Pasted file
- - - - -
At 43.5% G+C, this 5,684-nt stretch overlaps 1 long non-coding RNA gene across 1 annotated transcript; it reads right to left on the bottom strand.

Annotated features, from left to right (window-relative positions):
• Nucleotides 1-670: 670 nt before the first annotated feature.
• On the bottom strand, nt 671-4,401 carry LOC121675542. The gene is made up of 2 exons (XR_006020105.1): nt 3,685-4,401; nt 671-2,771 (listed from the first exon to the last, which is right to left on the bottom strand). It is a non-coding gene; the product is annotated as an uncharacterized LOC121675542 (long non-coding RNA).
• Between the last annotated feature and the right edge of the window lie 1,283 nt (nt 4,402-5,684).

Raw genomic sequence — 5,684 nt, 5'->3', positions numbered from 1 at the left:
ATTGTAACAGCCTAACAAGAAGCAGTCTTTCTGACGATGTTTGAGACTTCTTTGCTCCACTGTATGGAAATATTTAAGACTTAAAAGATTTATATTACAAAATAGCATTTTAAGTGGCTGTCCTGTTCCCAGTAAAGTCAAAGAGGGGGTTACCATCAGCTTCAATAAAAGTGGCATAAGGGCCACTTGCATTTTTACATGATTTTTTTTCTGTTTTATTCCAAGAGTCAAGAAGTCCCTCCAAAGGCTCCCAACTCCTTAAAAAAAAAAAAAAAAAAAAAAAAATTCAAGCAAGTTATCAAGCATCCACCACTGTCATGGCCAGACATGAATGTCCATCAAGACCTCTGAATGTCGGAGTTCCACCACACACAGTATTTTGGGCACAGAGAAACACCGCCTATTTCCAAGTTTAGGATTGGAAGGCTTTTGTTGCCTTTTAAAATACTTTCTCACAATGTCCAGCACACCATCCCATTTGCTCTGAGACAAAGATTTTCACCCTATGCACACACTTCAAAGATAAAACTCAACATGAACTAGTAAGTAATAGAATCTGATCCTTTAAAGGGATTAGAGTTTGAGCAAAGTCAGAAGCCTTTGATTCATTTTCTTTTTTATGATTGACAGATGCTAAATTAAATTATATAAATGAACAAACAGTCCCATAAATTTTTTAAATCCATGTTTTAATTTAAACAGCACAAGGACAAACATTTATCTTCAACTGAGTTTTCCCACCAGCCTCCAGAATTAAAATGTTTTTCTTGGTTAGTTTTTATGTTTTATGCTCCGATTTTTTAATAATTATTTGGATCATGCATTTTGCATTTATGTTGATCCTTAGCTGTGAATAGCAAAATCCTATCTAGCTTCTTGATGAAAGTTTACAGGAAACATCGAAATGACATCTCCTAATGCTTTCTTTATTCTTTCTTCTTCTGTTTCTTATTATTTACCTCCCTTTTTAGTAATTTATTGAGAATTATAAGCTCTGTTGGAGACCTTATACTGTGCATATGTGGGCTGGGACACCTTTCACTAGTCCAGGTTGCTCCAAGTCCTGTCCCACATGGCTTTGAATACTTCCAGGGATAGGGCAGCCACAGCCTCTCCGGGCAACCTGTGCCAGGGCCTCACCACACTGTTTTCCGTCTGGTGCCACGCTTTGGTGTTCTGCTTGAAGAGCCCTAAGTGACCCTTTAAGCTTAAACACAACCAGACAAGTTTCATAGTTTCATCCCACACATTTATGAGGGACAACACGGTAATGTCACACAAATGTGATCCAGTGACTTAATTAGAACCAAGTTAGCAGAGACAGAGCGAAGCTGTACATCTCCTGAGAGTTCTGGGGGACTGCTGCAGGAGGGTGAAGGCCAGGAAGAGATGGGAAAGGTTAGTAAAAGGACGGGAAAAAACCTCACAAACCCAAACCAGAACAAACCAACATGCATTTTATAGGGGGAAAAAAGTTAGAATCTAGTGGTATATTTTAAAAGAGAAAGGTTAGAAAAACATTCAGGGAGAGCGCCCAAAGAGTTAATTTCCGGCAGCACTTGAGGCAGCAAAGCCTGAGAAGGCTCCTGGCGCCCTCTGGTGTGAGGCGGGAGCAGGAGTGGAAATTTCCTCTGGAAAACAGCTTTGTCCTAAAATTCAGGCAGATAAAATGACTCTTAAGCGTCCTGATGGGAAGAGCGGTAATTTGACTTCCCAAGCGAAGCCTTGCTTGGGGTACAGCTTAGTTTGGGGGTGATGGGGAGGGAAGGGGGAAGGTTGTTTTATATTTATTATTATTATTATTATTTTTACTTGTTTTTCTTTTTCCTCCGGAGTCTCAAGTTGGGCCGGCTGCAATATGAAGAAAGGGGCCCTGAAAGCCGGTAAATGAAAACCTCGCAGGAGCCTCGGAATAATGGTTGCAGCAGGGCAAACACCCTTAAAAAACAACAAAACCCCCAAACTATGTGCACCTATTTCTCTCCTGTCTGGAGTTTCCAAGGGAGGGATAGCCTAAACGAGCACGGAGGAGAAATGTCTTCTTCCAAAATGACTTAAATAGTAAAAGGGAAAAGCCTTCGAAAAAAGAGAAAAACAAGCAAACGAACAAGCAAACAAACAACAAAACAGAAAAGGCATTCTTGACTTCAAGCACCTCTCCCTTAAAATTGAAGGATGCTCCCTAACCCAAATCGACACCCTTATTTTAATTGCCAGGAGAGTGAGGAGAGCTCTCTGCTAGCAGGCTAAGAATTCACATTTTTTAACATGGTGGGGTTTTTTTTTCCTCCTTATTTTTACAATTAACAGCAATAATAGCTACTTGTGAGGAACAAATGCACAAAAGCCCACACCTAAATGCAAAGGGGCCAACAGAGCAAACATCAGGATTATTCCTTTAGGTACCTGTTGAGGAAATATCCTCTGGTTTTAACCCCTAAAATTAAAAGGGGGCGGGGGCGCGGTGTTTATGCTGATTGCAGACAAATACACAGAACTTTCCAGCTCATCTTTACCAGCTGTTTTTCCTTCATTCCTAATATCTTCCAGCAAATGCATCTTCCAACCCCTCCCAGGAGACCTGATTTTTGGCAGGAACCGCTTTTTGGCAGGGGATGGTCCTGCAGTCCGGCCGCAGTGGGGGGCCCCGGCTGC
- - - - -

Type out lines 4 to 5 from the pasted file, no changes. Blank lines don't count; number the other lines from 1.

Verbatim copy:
• On the bottom strand, nt 671-4,401 carry LOC121675542. The gene is made up of 2 exons (XR_006020105.1): nt 3,685-4,401; nt 671-2,771 (listed from the first exon to the last, which is right to left on the bottom strand). It is a non-coding gene; the product is annotated as an uncharacterized LOC121675542 (long non-coding RNA).
• Between the last annotated feature and the right edge of the window lie 1,283 nt (nt 4,402-5,684).